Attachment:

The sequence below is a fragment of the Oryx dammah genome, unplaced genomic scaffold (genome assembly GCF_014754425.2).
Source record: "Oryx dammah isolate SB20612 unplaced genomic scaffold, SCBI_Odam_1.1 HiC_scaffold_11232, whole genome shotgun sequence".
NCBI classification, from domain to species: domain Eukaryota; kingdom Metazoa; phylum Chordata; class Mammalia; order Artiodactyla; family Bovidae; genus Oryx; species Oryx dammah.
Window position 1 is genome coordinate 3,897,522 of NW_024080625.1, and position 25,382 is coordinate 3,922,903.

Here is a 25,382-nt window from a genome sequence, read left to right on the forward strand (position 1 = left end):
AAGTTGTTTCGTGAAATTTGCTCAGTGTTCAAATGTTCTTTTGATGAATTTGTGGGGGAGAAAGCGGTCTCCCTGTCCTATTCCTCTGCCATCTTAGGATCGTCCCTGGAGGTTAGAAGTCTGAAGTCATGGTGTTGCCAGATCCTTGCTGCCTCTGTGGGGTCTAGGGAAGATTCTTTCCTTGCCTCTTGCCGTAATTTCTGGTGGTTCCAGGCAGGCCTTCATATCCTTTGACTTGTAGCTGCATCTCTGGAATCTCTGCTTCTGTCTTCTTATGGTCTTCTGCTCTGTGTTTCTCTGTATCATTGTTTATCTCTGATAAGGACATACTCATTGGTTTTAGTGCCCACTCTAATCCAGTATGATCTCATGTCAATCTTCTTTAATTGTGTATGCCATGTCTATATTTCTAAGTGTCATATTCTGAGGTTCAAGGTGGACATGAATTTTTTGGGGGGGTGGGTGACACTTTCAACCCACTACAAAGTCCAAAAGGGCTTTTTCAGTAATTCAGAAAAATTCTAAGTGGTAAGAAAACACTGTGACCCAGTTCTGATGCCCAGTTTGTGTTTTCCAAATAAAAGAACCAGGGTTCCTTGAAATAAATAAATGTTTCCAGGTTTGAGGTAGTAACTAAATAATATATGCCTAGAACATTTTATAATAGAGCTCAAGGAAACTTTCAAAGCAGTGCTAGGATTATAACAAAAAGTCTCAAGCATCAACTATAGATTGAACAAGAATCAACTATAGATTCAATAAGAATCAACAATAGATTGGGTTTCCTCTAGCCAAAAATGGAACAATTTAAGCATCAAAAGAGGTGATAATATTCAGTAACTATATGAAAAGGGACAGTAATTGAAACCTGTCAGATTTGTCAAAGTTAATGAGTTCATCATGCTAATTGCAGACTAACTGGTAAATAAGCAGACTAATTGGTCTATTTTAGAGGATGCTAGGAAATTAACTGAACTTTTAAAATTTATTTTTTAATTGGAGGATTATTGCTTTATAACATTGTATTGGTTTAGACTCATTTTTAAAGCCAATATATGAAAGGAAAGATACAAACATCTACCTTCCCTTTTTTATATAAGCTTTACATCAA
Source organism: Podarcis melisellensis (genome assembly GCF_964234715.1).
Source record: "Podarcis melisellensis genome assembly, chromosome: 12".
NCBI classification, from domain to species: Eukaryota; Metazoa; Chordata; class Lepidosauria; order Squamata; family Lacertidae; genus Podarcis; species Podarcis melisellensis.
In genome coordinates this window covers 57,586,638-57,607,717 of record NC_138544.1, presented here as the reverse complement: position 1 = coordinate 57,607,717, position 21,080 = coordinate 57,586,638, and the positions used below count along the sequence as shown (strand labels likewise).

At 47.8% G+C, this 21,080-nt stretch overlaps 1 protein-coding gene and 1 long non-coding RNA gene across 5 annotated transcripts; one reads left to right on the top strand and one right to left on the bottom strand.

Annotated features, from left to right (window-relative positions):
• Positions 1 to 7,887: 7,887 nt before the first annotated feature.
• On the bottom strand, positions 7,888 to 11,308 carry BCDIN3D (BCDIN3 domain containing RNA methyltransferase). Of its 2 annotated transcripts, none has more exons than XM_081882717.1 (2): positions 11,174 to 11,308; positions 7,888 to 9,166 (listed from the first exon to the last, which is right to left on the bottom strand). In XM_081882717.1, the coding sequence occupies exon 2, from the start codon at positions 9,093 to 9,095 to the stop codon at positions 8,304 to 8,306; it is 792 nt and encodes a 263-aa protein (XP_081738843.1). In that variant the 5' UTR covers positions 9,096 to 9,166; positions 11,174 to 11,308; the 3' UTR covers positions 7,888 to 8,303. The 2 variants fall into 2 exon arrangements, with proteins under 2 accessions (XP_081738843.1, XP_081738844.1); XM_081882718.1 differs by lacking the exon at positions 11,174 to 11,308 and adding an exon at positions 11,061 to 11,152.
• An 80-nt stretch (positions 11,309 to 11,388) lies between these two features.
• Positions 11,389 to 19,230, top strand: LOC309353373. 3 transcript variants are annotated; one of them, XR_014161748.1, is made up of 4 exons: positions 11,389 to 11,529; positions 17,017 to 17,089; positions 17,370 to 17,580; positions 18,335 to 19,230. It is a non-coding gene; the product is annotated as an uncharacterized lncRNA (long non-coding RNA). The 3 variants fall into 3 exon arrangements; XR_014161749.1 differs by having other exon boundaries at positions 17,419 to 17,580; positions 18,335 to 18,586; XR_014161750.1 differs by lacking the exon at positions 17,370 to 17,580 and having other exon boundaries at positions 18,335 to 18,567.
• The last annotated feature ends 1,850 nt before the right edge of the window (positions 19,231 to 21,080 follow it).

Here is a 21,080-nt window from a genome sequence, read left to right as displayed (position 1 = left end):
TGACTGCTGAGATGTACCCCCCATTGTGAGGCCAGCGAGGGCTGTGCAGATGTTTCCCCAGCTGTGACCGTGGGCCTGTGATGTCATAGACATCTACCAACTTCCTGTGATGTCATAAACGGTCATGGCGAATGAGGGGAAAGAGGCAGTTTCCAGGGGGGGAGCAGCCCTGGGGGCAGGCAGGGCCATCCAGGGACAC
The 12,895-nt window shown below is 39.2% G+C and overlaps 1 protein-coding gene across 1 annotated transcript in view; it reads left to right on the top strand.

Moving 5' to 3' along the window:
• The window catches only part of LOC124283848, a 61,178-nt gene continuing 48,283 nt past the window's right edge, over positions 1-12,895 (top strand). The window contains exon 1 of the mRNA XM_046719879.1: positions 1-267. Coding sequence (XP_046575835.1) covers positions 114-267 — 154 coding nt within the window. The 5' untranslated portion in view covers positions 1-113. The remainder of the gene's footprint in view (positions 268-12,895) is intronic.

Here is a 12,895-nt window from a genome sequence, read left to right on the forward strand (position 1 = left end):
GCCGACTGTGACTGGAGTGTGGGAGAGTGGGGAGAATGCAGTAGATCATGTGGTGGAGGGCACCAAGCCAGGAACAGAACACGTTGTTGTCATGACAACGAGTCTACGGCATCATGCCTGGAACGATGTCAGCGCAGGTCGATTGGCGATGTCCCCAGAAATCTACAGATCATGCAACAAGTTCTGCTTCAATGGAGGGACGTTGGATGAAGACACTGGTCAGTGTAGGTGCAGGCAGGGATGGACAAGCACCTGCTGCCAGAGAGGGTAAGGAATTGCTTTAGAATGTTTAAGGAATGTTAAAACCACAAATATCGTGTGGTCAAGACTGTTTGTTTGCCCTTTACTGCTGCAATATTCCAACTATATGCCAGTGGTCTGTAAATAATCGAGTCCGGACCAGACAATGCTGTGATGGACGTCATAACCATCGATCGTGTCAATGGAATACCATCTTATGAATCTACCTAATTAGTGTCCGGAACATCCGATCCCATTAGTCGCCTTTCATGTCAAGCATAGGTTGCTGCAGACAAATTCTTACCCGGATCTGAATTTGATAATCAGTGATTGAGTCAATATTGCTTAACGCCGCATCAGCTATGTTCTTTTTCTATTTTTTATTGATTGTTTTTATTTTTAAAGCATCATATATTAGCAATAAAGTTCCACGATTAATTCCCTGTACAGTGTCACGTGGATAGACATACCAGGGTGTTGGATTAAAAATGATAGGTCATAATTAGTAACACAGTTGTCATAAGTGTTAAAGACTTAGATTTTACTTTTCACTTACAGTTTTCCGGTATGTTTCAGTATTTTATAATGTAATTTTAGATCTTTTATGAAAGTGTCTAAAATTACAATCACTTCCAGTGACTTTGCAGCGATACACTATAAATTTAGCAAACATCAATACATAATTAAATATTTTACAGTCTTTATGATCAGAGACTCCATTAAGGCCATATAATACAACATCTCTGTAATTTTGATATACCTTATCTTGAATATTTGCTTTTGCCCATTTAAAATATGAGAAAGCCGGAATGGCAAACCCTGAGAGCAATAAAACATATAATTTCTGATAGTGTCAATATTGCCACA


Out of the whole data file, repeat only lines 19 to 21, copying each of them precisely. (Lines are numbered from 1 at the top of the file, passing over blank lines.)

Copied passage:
TGACTGCTGAGATGTACCCCCCATTGTGAGGCCAGCGAGGGCTGTGCAGATGTTTCCCCAGCTGTGACCGTGGGCCTGTGATGTCATAGACATCTACCAACTTCCTGTGATGTCATAAACGGTCATGGCGAATGAGGGGAAAGAGGCAGTTTCCAGGGGGGGAGCAGCCCTGGGGGCAGGCAGGGCCATCCAGGGACAC
The 12,895-nt window shown below is 39.2% G+C and overlaps 1 protein-coding gene across 1 annotated transcript in view; it reads left to right on the top strand.

Moving 5' to 3' along the window: